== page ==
After the bachelor and I finish his private session, he says that he wants to tip me generously but needs change. I am not worried, say that he can tip me after me and Guy 2 are finished, so I go back to that stage to get guy 2 for HIS private sesh. Guy #3 asks why bachelor is getting me money; “didn’t we pay you?” I say that he simply wants to tip me generously, so at that Guy #3 pulls out a 20 and hands it to me, saying, “he’s not paying for anything tonight.” At that, the girl on stage (a new girl) comes over and yells in my ear “don’t fucking hustle my stage.” and goes back to the other side of the stage. I was very shocked that she could be so quick and presumptuous to just assume I just came up out of nowhere to to steal her stage tips. When I tried to explain what was going on she just screamed, “I don’t give a shit!” She then complained to another dancer and THAT dancer started screaming at me from across the stage while I was trying to get Guy #2 away from stage and to our sesh. They both then started complaining to a passing by manager, so then I felt the need to leave the guys and explain myself to the manager (he didn’t really seem to care either way, btw). Her and her friend wouldn’t drop it. They both called me bitch passing by in the locker room afterwards and later on the floor. When another one of her friends stopped to say hi to me, she yelled “move along, we don’t talk to bitches like that,” I tried to approach her with the most vulnerable demeanor and body language in attempt to work it out, but she just stormed off before I could get a word out. The ego side of me says that she doesn’t get to just go around treating people like that, that she is not irreproachable, but the peacemaking side of me says that she is young, probably comes from a rough background (has that hood-rat vibe and was complaining about an abusive partner in the locker room), it was very hot temperature wise last night, and it’s not going to affect my safety or ability to make money. Are you familiar with situations like this? Is it my fault?–Should I have approached her first and foremost before coming back to my clients at the stage (like, “hey, these guys bought dances from me, i’ll make sure they tip you while they settle up with me?”–i just didn’t want to steal her time with insecure babble since the stage was pretty full.) Should I be concerned for my safety and talk to a manager before it escalates further? Or should I just ignore it and realize there is nothing to learn from the situation, sometimes girls can be jerks too, she’ll probably forget it and move on to some other drama?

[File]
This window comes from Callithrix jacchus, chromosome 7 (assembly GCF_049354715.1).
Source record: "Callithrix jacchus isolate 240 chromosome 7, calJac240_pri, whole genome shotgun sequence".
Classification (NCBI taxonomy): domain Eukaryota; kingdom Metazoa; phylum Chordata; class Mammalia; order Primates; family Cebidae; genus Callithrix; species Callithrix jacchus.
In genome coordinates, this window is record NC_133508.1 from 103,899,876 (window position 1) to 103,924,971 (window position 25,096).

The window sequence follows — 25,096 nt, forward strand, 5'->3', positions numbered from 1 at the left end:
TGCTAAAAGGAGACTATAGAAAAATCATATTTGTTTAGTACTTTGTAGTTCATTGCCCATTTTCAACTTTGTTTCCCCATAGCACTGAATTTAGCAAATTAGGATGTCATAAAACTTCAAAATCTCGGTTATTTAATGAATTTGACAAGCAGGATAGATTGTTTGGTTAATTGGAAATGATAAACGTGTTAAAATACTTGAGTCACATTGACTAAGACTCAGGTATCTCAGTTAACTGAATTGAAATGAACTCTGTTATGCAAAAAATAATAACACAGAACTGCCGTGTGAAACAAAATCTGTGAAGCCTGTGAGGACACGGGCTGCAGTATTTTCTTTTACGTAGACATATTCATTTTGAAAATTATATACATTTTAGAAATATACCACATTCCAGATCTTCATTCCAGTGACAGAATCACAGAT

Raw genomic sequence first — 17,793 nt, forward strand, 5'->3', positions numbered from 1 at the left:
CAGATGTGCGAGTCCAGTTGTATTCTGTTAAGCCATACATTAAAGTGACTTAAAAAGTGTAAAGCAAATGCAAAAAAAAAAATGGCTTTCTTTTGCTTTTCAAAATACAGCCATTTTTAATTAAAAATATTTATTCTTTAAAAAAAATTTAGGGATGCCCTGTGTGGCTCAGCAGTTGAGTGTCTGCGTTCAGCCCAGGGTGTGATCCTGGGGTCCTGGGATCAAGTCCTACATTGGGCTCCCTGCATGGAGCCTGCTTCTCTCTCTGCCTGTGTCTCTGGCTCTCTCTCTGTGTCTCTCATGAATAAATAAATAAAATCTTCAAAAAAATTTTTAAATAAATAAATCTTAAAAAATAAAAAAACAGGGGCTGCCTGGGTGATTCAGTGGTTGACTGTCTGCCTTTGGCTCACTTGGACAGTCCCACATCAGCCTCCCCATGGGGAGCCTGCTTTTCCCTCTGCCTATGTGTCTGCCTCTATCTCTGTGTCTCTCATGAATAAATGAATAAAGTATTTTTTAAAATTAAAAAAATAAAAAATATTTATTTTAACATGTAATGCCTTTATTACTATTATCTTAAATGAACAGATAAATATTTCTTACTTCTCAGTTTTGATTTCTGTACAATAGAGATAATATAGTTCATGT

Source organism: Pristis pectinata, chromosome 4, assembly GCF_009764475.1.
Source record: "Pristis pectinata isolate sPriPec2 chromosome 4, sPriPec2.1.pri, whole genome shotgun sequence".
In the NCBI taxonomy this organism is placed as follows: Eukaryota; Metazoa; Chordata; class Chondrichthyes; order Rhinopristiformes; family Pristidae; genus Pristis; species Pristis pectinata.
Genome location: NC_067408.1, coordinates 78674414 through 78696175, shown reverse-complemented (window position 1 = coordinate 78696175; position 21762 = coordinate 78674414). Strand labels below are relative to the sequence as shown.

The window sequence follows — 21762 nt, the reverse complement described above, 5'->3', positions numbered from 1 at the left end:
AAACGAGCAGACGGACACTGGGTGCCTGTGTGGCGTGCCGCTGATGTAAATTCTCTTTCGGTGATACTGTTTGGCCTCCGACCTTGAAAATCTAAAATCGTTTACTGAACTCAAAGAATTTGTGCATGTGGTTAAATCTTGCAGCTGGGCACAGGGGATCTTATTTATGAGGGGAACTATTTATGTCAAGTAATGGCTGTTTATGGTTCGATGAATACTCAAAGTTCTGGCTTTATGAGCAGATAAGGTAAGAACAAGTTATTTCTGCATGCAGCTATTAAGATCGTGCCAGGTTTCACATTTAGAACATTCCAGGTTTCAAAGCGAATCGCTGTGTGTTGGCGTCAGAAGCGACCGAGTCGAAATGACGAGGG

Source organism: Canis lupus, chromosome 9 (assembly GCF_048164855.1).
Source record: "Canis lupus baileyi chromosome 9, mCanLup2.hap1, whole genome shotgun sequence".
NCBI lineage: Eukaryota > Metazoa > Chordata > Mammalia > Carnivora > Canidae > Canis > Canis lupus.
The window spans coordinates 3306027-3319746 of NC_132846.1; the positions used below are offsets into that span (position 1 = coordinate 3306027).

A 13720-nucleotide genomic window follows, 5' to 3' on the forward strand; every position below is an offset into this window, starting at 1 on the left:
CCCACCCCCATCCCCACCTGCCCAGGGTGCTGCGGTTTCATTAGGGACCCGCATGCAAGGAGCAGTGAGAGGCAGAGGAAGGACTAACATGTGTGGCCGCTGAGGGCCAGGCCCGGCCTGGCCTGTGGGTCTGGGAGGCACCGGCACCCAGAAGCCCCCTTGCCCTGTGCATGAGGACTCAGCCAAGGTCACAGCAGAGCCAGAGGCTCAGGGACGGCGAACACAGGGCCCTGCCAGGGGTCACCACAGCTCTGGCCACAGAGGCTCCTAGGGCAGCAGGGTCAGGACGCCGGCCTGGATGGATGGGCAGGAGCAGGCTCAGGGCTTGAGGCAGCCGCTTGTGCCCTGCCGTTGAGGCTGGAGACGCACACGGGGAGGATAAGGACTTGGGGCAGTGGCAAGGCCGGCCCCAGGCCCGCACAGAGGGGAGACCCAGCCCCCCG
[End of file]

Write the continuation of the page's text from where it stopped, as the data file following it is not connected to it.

Scarlet, hey! You probably have this figured out by now but, ignore this shit. Tip the manager a $20. Tip the DJ $10 more than normal, and ignore the hate. Be super nice to the staff and never ever stoop to their level. Eventually, they will start talking shit to customers, thinking it will make the customers hate you. You will think it’s affecting your money until you realize it’s actually making the customers like you EVEN MORE. Go to yoga, meditate, and stay focused on rising energy. I know it sounds hippie dippy or whatever, but it works to visualize your energy literally rising up above things. Your money will only grow and theirs will only shrink. Stay focused and have the bouncers close enough as friends that they won’t try and fight you. Good luck, young Jedi Babe.